The successful movement of individuals is fundamental to life. Facilitating these movements by promoting ecological connectivity has become a central theme in ecology and conservation. Urban areas contain more than half of the world's population, and their potential to support biodiversity and to connect their citizens to nature is increasingly rec...
Chapter
Arboreal animals need trees for some or all of their shelter, food and movement. This diverse group of wildlife includes mammals, amphibians and reptiles that climb, crawl and glide in trees. Since trees are a critical resource, arboreal animals are directly affected by habitat loss from road construction. The susceptibility of arboreal animals to...
Chapter
Scientifically rigorous research that produces accurate information is required to identify and mitigate the negative impacts of roads and traffic on wildlife, communities and ecosystems. The current approach to road planning and construction is not conducive to doing good science or incorporating explicit learning in the road development process....
Chapter
Full-text available
Wildlife crossing structures help animals cross safely under or over roads or other linear infrastructure and hence play an important role in the conservation of biodiversity. Measuring the rate of use by wildlife is an important first step in almost every evaluation of wildlife crossing structures. Unfortunately, the majority of studies of the use...
Chapter
Identify and describe the target species and goals of mitigation.2Monitor target species that are likely to demonstrate statistically significant effects with comparatively little sampling effort in space and/or time.3Select parameters of interest that are most closely related to the outcome of real concern.4Adopt a study design that allows for rig...
Chapter
There is growing pressure to build crossing structures that facilitate the movement of both people and wildlife across roads. In this chapter, we focus primarily on recreational co‐use of wildlife crossing structures, specifically hikers, runners, cyclists and horse riders. This pressure to install co‐use structures is most apparent in and around c...
Chapter
The structure and composition of roadside vegetation vary from frequently mown grass to shrubs and trees and from artificial landscaping to natural plant communities. Roadside vegetation can perform many important functions, including the provision of habitat for rare plants and animals, a source of seeds for adjacent landscapes, a buffer to reduce...
Chapter
Full-text available
Roads present an unnatural and confusing environment for wildlife and humans alike. Wildlife reflectors and auditory deterrents aim to modify the behaviour of wildlife on or adjacent to the road. Reflectors are designed to redirect the light from oncoming vehicles into the adjacent verge, while auditory deterrents are designed to cause pain, irrita...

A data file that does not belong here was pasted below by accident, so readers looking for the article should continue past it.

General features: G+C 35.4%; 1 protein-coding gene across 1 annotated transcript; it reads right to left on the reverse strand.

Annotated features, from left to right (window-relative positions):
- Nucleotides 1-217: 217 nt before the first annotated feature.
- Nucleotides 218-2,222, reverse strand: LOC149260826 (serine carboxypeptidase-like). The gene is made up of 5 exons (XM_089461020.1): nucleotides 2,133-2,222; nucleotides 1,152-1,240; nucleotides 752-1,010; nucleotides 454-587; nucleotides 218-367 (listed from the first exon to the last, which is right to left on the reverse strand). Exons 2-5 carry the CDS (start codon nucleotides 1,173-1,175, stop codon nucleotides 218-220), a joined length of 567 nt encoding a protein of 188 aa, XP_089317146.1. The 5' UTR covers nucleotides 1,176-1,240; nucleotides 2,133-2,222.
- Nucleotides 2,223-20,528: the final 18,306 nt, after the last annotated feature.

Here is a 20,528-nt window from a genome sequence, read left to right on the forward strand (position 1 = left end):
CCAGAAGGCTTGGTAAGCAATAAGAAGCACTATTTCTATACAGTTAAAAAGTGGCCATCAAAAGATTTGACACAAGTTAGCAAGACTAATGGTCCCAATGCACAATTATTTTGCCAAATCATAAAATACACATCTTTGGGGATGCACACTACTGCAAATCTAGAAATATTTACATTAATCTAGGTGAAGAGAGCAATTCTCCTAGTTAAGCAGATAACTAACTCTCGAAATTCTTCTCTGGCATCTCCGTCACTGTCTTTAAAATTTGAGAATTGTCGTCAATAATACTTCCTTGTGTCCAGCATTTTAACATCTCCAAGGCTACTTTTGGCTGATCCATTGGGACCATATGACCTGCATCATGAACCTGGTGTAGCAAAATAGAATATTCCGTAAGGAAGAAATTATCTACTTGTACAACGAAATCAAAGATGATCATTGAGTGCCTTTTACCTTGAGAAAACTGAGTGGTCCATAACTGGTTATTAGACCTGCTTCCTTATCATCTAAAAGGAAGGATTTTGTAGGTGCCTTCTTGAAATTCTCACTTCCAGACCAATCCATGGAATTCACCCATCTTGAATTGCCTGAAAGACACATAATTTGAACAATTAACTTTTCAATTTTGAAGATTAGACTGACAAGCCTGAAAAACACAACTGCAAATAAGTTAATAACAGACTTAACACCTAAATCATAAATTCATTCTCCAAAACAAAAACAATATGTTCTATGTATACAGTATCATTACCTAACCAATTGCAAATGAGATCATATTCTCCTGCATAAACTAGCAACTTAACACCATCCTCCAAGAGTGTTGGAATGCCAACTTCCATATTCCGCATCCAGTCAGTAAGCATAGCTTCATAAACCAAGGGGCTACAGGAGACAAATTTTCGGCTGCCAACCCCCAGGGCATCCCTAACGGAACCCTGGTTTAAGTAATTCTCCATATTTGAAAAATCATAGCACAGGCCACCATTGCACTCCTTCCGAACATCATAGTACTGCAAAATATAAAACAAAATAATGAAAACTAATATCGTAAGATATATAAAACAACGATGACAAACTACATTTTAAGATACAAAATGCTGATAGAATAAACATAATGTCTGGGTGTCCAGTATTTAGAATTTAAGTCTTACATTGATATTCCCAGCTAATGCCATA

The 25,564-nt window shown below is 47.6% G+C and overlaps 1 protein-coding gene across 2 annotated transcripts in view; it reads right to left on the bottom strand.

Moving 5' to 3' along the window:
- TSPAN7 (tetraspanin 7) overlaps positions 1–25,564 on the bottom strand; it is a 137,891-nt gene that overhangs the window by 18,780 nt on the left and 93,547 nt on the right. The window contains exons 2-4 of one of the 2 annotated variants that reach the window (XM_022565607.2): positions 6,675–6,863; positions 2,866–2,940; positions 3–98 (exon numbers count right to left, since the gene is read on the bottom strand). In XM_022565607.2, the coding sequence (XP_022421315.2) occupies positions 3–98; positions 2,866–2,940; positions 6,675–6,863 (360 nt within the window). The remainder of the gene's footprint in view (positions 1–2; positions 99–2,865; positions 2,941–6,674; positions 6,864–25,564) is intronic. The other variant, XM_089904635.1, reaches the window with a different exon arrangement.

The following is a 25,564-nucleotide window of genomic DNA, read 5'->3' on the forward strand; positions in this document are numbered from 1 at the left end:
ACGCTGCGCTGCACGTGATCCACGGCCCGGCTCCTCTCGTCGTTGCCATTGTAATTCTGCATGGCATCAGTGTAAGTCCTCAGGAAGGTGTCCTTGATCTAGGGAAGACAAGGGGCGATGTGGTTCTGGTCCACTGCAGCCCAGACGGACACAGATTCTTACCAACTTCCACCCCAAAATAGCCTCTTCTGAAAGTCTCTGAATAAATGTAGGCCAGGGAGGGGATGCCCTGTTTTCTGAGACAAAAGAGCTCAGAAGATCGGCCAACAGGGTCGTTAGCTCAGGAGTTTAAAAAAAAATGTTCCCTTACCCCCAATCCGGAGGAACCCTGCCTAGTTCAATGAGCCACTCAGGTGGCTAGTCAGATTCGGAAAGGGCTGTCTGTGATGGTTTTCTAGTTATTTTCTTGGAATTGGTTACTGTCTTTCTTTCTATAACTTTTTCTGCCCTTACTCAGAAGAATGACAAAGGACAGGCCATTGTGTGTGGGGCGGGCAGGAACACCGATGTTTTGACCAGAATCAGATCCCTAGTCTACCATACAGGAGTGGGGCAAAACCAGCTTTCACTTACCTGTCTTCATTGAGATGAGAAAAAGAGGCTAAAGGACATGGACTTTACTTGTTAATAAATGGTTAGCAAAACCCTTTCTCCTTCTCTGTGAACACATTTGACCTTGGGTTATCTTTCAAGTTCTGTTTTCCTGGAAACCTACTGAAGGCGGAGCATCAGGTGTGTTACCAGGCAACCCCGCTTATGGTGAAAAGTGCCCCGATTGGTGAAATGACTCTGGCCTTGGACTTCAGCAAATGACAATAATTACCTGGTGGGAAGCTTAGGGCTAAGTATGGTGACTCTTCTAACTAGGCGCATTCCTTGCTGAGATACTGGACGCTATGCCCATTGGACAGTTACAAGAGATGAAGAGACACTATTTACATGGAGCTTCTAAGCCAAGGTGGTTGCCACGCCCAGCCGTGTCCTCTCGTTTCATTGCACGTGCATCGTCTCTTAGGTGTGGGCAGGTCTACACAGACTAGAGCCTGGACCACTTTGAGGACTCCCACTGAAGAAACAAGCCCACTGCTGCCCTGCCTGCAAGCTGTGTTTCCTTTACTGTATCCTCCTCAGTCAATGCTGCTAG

Chapter
Roads are built by a team of people from a range of disciplines who must collaborate to ensure the road is built within budget, on time and to the highest possible standards with the least environmental impact. Ecologists, and especially those with expertise on the species of concern likely to be impacted by the proposed road, must be involved in t...
Chapter
Full-text available
Urban areas are unique ecosystems with many distinctly human-centric features not found in other environments; both humans and animals of urban environments must be able to habituate and adapt to many novel influences. Such adaptation includes learning to cope with roads and traffic, which are found in high densities in cities and towns. Perhaps un...
Chapter
Full-text available
The temperate grasslands of Central Asia are habitat for a number of wide-ranging and endangered species such as Mongolian gazelle, saiga antelope, black-tailed gazelle and Asiatic wild ass. These species' habitat covers hundreds of thousands of square kilometres of largely ecologically intact grassland. Unless carefully planned and managed, the de...
Chapter
Roads and their associated infrastructure require regular inspection and maintenance to detect and repair faults before they pose a hazard to motorists and while the cost of repair remains relatively low. Mitigation measures for wildlife (e.g. crossing structures, wildlife detection systems, fencing) also need to be inspected and maintained to ensu...
Chapter
Full-text available
Our understanding of the ecological impacts of roads and traffic, and indeed other linear infrastructure such as railways and utility easements, has burgeoned in the past two decades. These ecological effects are numerous and diverse and can extend for many kilometres beyond the road itself. The suite of survey techniques and study designs to quant...
Chapter
Global road length, number of vehicles and rate of per capita travel are high and predicted to increase significantly over the next few decades.2The ‘road-effect zone’ is a useful conceptual framework to quantify the negative ecological and environmental impacts of roads and traffic.3The effects of roads and traffic on wildlife are numerous, varied...